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SWK 4671H – Neuroscience and Social Work Practice - Elective

Offered from Summer 2011

Advances in fields such as neuroscience and allied fields have provided some important new evidence about how we think, feel, learn and change. Applegate and Shapiro (Applegate and Shapiro, 2005) remark that although social work has embraced a biopsychosocial perspective, that the biological side of this tripartite stance is frequently underdeveloped in social work. They argue that the advances in neurosciences and neurobiology need to be introduced into our professional curricula. Farmer (2009) identifies neuroscience as a “missing link” for social work. Social work graduates at the Masters level need to have a good foundation of knowledge about the brain-body and its interconnections. Besides being fundamental knowledge for all social work practice, expertise in this area will foster improved inter-professional communication particularly with those professions in health related areas. This course will appeal especially to students interested in direct practice. No background in the biological sciences is necessary.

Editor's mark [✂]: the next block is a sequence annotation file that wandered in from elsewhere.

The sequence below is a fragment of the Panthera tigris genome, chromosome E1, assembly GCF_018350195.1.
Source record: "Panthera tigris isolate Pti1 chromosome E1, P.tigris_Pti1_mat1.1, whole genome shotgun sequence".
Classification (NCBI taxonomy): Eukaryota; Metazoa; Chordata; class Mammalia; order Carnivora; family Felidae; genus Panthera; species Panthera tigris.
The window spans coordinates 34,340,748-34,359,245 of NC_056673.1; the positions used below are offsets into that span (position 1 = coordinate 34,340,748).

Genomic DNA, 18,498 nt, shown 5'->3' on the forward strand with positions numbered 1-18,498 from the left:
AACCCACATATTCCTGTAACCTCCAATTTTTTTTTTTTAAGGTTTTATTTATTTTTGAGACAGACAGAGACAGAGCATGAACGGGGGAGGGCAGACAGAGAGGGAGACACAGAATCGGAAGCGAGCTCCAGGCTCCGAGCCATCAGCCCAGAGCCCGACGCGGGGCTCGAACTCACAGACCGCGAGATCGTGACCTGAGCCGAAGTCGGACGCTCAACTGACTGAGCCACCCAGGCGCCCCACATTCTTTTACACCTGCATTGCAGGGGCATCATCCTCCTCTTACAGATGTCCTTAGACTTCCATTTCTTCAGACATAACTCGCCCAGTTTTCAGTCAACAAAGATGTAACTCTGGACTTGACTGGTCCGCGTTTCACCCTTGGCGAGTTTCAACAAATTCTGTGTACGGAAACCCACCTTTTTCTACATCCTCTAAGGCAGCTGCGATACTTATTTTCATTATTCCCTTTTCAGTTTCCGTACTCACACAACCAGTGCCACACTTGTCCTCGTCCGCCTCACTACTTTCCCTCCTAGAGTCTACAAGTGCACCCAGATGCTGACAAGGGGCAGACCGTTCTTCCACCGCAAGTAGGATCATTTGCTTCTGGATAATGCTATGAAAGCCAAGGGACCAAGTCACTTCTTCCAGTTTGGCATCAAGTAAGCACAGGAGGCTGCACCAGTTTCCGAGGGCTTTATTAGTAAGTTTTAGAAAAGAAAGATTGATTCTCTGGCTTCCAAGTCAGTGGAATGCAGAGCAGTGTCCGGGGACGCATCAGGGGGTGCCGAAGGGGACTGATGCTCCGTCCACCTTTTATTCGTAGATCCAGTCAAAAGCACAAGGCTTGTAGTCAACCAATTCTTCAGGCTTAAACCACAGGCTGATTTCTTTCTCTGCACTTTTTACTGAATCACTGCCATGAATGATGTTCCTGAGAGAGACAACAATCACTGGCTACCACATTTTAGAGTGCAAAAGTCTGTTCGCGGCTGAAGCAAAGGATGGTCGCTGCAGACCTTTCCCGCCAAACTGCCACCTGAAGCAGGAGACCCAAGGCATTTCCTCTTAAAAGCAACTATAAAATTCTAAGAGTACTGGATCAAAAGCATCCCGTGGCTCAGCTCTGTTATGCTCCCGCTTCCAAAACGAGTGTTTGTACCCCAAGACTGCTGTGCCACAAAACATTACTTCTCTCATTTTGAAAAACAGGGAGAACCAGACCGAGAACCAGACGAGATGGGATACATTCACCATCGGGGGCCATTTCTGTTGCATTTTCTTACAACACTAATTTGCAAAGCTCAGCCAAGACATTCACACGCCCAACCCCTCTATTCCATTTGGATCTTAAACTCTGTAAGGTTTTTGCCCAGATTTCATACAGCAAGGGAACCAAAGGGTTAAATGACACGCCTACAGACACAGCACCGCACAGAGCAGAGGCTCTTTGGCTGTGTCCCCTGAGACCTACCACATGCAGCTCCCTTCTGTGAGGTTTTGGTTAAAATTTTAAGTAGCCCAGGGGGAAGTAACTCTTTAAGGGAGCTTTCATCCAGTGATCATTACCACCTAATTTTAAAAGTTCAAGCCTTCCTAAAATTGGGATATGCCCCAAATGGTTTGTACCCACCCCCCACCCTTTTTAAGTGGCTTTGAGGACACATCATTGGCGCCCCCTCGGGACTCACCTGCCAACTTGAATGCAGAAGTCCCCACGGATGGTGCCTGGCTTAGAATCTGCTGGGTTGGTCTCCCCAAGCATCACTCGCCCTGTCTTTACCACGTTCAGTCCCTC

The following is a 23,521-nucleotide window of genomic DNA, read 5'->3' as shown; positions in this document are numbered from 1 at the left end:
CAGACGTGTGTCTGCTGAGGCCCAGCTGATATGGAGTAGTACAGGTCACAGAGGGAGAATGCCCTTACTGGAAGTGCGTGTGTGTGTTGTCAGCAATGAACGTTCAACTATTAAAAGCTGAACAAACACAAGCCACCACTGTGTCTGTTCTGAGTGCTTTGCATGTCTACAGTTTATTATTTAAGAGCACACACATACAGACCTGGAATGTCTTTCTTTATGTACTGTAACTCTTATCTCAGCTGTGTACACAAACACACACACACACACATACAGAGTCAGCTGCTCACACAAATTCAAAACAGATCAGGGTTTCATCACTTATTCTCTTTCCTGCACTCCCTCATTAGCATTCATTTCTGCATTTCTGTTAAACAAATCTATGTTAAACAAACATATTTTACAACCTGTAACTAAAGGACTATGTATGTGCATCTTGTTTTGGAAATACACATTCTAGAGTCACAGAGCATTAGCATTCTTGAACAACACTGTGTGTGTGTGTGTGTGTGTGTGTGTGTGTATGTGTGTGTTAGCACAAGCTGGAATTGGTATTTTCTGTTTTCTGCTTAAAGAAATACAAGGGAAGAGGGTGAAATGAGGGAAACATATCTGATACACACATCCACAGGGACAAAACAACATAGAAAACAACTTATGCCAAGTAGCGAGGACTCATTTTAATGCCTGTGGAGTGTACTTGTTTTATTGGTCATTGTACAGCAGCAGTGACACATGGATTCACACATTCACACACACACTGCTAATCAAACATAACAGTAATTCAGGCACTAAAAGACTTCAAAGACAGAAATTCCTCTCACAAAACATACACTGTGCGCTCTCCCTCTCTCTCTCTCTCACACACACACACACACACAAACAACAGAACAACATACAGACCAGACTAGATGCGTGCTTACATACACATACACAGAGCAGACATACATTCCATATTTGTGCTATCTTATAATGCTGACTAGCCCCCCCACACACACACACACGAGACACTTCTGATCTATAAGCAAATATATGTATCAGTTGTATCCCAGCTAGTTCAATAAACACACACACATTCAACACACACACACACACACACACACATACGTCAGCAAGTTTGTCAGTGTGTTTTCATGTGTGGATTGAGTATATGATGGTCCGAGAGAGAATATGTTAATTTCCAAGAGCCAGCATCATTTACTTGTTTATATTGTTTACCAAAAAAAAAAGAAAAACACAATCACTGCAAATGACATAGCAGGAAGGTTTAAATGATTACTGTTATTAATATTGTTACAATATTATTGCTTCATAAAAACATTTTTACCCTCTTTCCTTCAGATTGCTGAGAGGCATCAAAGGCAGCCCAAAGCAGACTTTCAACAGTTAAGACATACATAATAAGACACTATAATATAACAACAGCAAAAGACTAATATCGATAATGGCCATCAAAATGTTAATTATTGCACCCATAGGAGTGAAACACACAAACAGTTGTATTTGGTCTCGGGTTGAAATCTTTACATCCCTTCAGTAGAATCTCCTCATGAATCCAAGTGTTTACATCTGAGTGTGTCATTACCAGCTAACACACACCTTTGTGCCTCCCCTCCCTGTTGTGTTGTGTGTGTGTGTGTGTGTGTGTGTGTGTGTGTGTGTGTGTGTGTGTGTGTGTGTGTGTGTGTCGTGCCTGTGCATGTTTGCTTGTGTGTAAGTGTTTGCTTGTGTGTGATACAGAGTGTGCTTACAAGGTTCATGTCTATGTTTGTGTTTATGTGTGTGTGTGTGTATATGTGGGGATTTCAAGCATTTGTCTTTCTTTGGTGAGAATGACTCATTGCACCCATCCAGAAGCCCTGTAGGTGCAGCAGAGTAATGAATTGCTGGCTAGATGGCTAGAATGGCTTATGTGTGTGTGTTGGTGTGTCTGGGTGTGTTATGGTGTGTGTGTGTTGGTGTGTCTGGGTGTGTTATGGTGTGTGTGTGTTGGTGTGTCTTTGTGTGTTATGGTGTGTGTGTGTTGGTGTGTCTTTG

Content will include: developing the bio side of the biopsychosocial perspective of social work practice; fundamentals of the brain; the brain-body connection; the social brain; thinking, feeling and acting; memory; emotion as the foundation of reason; the helping relationship from a neuroscience perspective; neuroplasticity; ethics and social justice from a neuroscience perspective; consciousness and the new unconscious; gender and the brain; the profound impact of environment and culture on the brain and human functioning; brain-based learning and social work practice; the neuroscience of psychotherapy, neuropsychotherapy, and interpersonal neurobiology; bonding and attachment; empathy and mirror neurons; a neurodevelopmental view of childhood, and adolescence; trauma and PTSD; aging and neuroscience; neuroscience and addictions, mental health and affect regulation; neural integration; limitations of a neuroscience perspective; new frontiers for neuroscience and social work practice. Hypnosis will be explored and all students will learn how to develop and practice self-hypnosis.